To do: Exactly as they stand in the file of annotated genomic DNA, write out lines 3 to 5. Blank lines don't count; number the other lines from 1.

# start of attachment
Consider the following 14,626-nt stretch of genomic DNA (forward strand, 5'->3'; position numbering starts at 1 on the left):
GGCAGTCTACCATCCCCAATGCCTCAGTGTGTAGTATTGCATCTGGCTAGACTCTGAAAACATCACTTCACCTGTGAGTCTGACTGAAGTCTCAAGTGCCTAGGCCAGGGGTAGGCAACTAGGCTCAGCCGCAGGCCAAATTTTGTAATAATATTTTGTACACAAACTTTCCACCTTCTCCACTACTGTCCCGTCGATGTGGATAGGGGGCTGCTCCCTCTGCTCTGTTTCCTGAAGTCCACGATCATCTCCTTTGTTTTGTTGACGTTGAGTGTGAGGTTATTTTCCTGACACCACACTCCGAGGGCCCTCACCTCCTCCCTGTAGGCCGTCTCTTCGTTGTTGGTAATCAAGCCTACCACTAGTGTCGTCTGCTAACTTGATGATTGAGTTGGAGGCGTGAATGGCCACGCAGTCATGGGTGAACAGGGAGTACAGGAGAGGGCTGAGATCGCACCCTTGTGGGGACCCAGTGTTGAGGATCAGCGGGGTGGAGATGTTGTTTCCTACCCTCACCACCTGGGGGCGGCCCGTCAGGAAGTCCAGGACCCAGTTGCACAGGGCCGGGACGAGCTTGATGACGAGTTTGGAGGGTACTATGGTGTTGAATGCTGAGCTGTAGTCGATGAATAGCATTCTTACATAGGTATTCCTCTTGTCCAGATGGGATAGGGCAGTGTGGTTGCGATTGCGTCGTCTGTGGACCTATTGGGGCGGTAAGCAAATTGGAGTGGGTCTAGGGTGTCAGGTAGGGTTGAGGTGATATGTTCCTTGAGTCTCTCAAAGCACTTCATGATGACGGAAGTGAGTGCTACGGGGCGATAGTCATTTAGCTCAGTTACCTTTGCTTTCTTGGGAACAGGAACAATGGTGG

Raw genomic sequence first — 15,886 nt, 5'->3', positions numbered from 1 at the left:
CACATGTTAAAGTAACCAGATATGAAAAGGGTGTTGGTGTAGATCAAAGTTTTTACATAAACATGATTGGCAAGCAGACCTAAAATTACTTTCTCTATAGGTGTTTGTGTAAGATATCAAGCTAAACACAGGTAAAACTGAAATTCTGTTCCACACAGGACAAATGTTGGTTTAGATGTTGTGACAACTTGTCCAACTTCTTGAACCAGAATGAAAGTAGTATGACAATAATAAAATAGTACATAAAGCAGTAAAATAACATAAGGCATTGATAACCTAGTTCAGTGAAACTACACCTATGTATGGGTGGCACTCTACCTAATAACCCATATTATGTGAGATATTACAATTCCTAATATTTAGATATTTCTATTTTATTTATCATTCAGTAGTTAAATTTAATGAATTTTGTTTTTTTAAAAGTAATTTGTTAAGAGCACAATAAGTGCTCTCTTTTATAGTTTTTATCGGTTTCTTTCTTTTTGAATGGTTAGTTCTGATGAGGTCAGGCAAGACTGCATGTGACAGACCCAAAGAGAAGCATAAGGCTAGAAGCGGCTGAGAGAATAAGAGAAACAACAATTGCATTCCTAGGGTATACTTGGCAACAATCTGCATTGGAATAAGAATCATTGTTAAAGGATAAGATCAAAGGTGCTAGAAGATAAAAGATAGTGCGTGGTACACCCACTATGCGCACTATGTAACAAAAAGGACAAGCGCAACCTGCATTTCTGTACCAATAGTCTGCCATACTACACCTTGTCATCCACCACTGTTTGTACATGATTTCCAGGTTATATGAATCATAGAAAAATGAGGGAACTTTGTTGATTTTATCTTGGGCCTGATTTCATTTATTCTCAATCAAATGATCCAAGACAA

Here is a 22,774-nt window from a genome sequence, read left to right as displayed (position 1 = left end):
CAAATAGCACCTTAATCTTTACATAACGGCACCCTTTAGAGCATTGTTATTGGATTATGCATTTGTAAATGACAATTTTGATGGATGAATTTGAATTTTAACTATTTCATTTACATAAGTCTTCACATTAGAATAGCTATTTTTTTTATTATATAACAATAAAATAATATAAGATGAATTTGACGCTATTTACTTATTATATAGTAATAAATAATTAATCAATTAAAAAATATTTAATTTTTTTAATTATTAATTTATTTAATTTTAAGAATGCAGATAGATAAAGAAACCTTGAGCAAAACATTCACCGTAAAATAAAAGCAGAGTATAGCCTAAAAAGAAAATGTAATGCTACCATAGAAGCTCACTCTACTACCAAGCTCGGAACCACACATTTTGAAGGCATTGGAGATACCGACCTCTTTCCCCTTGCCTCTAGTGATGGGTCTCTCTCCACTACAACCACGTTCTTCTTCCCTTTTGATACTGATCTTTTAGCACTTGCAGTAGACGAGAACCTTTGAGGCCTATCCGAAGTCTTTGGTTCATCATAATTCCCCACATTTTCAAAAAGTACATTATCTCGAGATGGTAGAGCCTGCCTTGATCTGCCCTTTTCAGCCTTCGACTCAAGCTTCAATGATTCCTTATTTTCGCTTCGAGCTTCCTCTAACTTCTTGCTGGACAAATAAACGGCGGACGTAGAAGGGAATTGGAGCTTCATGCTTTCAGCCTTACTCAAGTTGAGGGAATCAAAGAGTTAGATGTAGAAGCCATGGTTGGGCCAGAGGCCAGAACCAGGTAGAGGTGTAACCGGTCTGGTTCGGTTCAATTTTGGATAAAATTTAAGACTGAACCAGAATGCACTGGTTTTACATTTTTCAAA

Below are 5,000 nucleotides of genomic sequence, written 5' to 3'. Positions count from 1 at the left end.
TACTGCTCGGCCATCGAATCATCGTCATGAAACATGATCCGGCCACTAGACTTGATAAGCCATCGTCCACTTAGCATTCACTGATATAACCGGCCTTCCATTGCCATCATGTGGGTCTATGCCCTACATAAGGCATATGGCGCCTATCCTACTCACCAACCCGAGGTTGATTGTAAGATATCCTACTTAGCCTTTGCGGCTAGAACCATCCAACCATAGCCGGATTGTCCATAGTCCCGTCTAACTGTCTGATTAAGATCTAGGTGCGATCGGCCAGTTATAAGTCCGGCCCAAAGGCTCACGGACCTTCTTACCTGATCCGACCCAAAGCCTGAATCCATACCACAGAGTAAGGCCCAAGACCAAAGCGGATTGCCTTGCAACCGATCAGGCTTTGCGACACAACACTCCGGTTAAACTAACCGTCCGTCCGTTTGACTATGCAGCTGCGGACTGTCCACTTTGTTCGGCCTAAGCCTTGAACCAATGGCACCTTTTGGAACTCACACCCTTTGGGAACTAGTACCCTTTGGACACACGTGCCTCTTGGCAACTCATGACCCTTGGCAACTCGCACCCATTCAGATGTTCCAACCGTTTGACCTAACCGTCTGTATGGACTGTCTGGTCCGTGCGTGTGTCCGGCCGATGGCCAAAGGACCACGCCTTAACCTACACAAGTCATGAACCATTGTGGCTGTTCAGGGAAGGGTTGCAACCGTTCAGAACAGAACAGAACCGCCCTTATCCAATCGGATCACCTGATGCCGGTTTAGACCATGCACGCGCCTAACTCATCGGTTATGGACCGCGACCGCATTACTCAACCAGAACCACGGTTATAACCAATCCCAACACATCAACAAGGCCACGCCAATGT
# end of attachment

Raw genomic sequence first — 15,886 nt, 5'->3', positions numbered from 1 at the left:
CACATGTTAAAGTAACCAGATATGAAAAGGGTGTTGGTGTAGATCAAAGTTTTTACATAAACATGATTGGCAAGCAGACCTAAAATTACTTTCTCTATAGGTGTTTGTGTAAGATATCAAGCTAAACACAGGTAAAACTGAAATTCTGTTCCACACAGGACAAATGTTGGTTTAGATGTTGTGACAACTTGTCCAACTTCTTGAACCAGAATGAAAGTAGTATGACAATAATAAAATAGTACATAAAGCAGTAAAATAACATAAGGCATTGATAACCTAGTTCAGTGAAACTACACCTATGTATGGGTGGCACTCTACCTAATAACCCATATTATGTGAGATATTACAATTCCTAATATTTAGATATTTCTATTTTATTTATCATTCAGTAGTTAAATTTAATGAATTTTGTTTTTTTAAAAGTAATTTGTTAAGAGCACAATAAGTGCTCTCTTTTATAGTTTTTATCGGTTTCTTTCTTTTTGAATGGTTAGTTCTGATGAGGTCAGGCAAGACTGCATGTGACAGACCCAAAGAGAAGCATAAGGCTAGAAGCGGCTGAGAGAATAAGAGAAACAACAATTGCATTCCTAGGGTATACTTGGCAACAATCTGCATTGGAATAAGAATCATTGTTAAAGGATAAGATCAAAGGTGCTAGAAGATAAAAGATAGTGCGTGGTACACCCACTATGCGCACTATGTAACAAAAAGGACAAGCGCAACCTGCATTTCTGTACCAATAGTCTGCCATACTACACCTTGTCATCCACCACTGTTTGTACATGATTTCCAGGTTATATGAATCATAGAAAAATGAGGGAACTTTGTTGATTTTATCTTGGGCCTGATTTCATTTATTCTCAATCAAATGATCCAAGACAA

Here is a 22,774-nt window from a genome sequence, read left to right as displayed (position 1 = left end):